users feel with media figures such as influencers or celebrities. Parasocial connections have
been shown to beneficially influence well-being, although adverse outcomes have also been
observed . Adverse outcomes are also addressed in the next four reviews [22-25]. Xu et
al. focus on the cognitive demands of social media multitasking . Although such
multitasking could lead to short-term positive effects on well-being, for example when work
tasks are alternated with interactions with friends or family members, the weight of evidence
shows that frequent social media multitasking is associated with lower levels of well-being.
Three other reviews focus on the ‘dark’ sides of social media use: Walther
reconceptualizes online hate , Giumetti and Kowalski discuss cyberbullying , and
Quandt et al. explore dark social media participation , which includes incivility, hate
speech, fake news, and conspiracy theories. Evidently, cyberbullying, online hate, and dark
social media participation may have severe effects on victims and society at large. But what
is often overlooked are its positive well-being implications for perpetrators [24, 25].
Knowledge of the mechanisms experienced by perpetrators, such as positive emotions (e.g.,
schadenfreude) and social approval, may not only enhance our understanding of the
development and effects of dark social media activities, but may also help us design
strategies to prevent or counteract these activities.
5. Social media use and risk and resilience factors of well-being
Eight reviews synthesize what we know about the associations of social media use
with key risks and resilience factors of well-being, such as body image, social displacement,
self-esteem, and self-regulation. Two out of these eight reviews reveal rather consistent
effects of social media use: Vandenbosch et al. find consistent negative effects of idealized
appearance-related content on body image, and rather consistent positive effects of body-
positive content on body image . Hall and Dong reveal that social media use
predominantly displaces other types of media use, while there is little evidence that it
displaces face-to-face interactions . Social media are regularly used to reach out to close
others when they are not physically available. In such cases, social media use can be a boon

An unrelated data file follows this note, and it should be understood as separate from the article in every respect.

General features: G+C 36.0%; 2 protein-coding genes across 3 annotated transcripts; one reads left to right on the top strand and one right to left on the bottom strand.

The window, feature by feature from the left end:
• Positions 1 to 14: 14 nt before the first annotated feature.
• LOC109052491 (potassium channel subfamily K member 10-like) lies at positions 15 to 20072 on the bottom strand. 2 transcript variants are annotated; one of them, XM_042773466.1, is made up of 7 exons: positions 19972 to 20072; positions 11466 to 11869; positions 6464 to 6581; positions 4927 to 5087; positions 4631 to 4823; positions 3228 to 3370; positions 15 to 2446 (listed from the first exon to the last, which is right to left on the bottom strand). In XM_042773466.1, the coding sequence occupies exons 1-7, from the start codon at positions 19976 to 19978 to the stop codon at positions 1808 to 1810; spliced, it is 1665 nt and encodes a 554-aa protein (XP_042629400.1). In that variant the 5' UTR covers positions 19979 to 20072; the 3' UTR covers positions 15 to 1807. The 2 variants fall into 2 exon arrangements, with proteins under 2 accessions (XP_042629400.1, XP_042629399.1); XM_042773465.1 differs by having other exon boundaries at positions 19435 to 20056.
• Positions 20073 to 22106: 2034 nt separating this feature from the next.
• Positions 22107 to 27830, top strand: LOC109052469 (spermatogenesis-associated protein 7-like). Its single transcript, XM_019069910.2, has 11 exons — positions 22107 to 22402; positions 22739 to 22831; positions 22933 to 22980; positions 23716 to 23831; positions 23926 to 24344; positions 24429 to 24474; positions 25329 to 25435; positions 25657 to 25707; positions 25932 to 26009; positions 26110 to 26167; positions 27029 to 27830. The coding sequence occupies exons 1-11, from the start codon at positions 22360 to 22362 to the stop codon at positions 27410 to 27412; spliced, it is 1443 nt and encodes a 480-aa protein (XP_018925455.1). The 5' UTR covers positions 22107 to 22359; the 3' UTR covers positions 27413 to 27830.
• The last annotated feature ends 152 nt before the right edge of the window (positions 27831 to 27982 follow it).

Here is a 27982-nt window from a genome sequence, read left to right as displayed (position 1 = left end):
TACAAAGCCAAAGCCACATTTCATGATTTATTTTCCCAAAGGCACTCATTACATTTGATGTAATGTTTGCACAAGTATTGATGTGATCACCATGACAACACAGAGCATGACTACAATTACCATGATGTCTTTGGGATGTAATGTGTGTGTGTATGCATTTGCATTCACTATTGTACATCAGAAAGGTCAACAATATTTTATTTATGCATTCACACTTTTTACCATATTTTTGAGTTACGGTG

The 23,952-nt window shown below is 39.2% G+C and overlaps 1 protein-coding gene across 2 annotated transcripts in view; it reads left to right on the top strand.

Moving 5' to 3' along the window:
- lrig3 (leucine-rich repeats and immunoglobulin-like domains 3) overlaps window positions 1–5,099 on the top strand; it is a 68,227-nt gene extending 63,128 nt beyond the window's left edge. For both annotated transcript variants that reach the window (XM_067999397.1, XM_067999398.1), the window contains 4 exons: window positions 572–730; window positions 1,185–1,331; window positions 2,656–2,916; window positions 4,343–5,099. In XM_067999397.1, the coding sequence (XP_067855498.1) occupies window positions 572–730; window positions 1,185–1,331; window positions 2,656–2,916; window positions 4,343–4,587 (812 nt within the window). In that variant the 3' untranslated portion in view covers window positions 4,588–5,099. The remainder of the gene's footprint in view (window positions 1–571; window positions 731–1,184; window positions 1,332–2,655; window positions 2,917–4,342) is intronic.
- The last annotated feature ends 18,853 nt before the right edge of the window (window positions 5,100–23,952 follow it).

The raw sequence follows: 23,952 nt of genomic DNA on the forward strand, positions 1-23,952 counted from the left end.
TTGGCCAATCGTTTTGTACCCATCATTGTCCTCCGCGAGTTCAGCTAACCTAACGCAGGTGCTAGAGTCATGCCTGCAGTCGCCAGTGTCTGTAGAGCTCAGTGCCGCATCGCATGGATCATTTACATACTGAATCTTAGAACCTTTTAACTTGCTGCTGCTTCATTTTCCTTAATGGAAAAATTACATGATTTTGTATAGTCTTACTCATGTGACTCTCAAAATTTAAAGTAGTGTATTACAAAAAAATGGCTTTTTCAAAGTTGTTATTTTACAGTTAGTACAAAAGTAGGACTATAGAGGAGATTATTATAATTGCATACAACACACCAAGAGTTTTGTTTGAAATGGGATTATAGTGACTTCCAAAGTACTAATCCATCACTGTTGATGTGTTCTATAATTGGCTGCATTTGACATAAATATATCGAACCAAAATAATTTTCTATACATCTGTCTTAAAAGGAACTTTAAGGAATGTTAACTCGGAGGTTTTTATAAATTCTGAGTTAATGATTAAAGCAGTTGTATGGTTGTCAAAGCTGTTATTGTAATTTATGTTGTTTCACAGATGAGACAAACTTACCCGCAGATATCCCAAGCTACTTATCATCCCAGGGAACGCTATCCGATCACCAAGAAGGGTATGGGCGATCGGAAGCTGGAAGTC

to social relationship maintenance and social support.
Most other reviews emphasize the duality of social media use in its influence on
risk/resilience factors: Reinecke et al. discuss self-regulation , Wolfers and Utz explore
stress , Cingel et al. summarize evidence on self-esteem , Meier and Johnson
critically engage with social comparison , Scherr with self-injurious thoughts and
behaviors , and Taylor et al. with close relationships . For example, social media use
is pre-eminently suited to maintain close relationships, but it is just as suited to hinder
relationship maintenance (e.g., through surveillance or phubbing) . Likewise, social
media use can be a severe risk for self-injurious thoughts and behaviors , but in some
cases it may be used as a coping mechanism  to protect against such thoughts and
behaviors [32, 34]. And finally, browsing social media can lead to upward comparison and
envy, but it can also lead to inspiration and enjoyment .
6. Social media use and well-being among certain groups and contexts
The final collection of five reviews focuses on the effects of social media use on well-
being in certain groups, including adolescents [35, 36], older people , and socially poor
versus rich individuals , and in certain contexts, such as the workplace  and the
Global South . The main conclusions of these reviews are rather consistent: Due to the
mainly cross-sectional designs, there is not enough evidence to draw nuanced conclusions
about the well-being implications of social media use within these groups or contexts.
Another common conclusion of these reviews is that social media use is neither
inherently good nor bad. Cotten et al. show that this duality applies to social media use and
well-being among older people , Gai et al. among younger people in both the Global
South and North , Pouwels et al. among the socially poor and socially rich , Beyens
et al. within the family , and van Zoonen et al. in the workplace . Importantly, these